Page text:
10 Questions You Need to Ask Before Buying a Business
As an entrepreneur, you may find yourself in a position to purchase an existing business. Many times this can be a great business opportunity that gives you a chance to build up an already-existing business or help to rehabilitate a business that might be struggling.
However, as with any type of business venture, there are risks. Below are 10 questions you should ask yourself before buying a business.
1. Why Do You Want to Buy This Business?
The answer to this question might be simple. It could be one of your favorite businesses, you could have a great interest in the industry or you could see it as a great investment. Take this self-examination a bit further and make sure that the business falls in line with your strengths.
For example, if it's a retail outlet, do you have the wherewithal and patience to deal with vendors and customers? You also want to be sure you have some knowledge of the industry, and you certainly don’t want to overpay.
2. How Will You Make Sure You Are Successful?
This might go hand-in-hand with why you want to buy the business. Your business acumen might lend itself to marketing, accounting and budgeting, which will make much more of an impact than simple cosmetic changes. Make sure you have the qualities and resources to make the business successful, especially if it's being sold out of dire financial concerns (which we'll discuss later).
3. How Much Capital Do I have Access to?
Aside from the money you’ll need to purchase the business, you’ll also need working capital to cover expenses like payroll, inventory, utilities, rent and more. Analyze your current cash flow and determine how much money you’ll have to devote to the operation of the business. Review the accounting ledgers of the current owner and talk to him or her about their current monthly and annual costs.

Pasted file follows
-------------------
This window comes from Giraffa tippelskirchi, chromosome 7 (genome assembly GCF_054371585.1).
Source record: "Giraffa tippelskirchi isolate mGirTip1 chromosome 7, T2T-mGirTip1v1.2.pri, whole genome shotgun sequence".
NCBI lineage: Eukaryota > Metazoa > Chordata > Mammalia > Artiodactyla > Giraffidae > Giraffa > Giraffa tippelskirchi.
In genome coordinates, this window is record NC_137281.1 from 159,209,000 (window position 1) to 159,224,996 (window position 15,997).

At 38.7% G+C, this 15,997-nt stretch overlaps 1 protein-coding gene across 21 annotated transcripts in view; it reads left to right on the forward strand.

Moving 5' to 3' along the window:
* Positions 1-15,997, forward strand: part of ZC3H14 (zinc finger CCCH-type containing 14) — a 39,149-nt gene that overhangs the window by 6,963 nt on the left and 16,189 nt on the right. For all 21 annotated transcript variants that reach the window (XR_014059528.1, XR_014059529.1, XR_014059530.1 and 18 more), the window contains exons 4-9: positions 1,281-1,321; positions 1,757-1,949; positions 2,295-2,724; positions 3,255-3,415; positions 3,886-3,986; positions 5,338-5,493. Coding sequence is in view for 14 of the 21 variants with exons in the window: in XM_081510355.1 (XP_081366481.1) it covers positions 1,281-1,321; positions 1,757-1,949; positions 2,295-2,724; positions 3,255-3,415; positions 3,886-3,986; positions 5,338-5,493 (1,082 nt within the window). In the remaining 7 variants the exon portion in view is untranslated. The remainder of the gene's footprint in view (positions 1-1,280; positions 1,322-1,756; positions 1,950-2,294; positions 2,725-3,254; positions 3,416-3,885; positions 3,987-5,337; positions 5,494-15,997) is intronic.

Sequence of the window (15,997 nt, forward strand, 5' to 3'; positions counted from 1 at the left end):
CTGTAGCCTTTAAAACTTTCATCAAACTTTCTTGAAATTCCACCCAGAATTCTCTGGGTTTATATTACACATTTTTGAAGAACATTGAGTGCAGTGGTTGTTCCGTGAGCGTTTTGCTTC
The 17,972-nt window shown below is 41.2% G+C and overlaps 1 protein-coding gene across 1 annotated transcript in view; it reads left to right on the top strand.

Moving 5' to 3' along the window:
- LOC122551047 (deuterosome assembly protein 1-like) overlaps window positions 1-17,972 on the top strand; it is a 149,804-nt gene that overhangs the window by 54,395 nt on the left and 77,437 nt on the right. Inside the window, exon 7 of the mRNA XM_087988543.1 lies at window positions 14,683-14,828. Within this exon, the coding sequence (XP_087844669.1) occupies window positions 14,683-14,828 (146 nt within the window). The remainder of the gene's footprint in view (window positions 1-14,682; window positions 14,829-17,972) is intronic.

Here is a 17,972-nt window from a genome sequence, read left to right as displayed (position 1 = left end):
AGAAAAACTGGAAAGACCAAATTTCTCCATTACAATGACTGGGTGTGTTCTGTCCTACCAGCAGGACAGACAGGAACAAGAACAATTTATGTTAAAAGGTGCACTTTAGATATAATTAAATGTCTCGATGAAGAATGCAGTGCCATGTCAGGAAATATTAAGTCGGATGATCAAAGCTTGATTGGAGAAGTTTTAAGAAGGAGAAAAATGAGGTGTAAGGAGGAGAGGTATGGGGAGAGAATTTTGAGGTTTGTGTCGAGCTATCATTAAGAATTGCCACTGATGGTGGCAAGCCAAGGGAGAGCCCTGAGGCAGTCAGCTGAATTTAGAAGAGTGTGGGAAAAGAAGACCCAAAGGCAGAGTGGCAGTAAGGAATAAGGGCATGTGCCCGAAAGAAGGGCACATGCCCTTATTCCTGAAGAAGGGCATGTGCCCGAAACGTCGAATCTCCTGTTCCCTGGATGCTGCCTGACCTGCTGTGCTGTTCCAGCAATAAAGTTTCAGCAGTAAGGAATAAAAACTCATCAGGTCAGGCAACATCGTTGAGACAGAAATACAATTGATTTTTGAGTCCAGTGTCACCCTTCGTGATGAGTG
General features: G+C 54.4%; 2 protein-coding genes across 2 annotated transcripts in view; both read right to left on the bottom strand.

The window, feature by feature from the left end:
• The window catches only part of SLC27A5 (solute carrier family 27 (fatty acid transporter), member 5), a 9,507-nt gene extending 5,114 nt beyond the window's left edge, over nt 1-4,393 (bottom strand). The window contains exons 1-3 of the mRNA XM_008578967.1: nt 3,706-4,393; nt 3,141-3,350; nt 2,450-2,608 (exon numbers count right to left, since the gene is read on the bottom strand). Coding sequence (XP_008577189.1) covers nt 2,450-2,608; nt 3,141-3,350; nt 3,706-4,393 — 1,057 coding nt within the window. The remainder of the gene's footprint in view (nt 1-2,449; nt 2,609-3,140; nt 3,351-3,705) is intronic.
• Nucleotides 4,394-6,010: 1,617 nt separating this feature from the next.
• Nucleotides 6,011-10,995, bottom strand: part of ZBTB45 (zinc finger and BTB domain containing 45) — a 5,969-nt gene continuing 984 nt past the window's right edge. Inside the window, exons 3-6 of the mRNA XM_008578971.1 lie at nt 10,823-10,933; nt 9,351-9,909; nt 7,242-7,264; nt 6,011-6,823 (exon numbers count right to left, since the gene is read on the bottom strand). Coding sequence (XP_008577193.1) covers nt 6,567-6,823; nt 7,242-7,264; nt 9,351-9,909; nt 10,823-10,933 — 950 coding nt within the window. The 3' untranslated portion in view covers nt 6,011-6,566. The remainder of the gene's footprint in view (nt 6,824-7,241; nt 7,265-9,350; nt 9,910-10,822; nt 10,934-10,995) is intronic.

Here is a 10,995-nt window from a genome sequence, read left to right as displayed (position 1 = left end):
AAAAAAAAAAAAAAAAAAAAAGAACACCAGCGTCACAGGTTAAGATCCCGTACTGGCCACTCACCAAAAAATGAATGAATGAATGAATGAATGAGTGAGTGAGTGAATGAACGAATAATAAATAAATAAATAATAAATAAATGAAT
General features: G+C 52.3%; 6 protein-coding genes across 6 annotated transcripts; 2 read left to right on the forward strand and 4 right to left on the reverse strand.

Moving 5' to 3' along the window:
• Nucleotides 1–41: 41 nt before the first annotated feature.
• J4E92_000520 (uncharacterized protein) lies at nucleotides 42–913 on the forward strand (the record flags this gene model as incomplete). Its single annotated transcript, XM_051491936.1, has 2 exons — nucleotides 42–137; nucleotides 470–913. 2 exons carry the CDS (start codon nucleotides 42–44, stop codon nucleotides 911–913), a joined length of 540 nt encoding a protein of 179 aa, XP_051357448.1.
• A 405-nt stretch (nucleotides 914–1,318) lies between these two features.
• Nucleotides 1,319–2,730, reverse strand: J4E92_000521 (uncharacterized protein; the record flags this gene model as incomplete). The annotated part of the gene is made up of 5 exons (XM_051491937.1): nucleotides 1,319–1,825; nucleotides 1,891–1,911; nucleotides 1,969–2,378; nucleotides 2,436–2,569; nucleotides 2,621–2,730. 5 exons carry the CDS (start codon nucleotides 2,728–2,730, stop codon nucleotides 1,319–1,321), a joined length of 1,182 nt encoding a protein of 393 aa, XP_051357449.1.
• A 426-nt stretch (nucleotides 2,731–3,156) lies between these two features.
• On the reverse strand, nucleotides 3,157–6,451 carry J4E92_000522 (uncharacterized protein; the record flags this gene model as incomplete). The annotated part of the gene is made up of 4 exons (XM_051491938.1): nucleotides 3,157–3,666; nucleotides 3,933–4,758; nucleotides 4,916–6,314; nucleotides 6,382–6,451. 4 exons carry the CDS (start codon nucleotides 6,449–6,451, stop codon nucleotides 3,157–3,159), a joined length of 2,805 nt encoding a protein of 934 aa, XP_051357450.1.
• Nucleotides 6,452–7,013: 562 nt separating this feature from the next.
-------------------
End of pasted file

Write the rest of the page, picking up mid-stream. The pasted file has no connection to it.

4. How Much Is the Business Worth?
This will be important for you to know in order to determine a fair asking/selling price. There are a few different methods you can use to conduct this value analysis, including:
- Capitalized Earnings Approach: This looks at the expected return on investment.
- Excess Earnings Method: This looks at the return on investment, but separates asset returns from other earnings.
- Tangible Assets Method: This looks at the value of the business based on its tangible assets.
5. Ask to Speak With the Current Owner
Part of purchasing a business is speaking to the current owner to gain a better understanding of the business’ strengths and weaknesses. After you’ve identified a business you’re interested in buying, you should:
- Send a letter of intent to the owner outlining your proposed price and the terms and conditions of the sale.
- Sign a confidentiality agreement that assures the current owner you will not use the information they share for anything other than to make a decision.
6. Ask to See the Business’ Current Financial Statements
You’ll want to be sure you have access to their statements from the last three to five years, including tax returns and any current contracts or leases. Make sure that these statements have been audited by a reputable accounting firm. While it would be nice to be able to trust a business’ own financial analysis, it’s best to be sure the forms have been vetted by accounting professionals.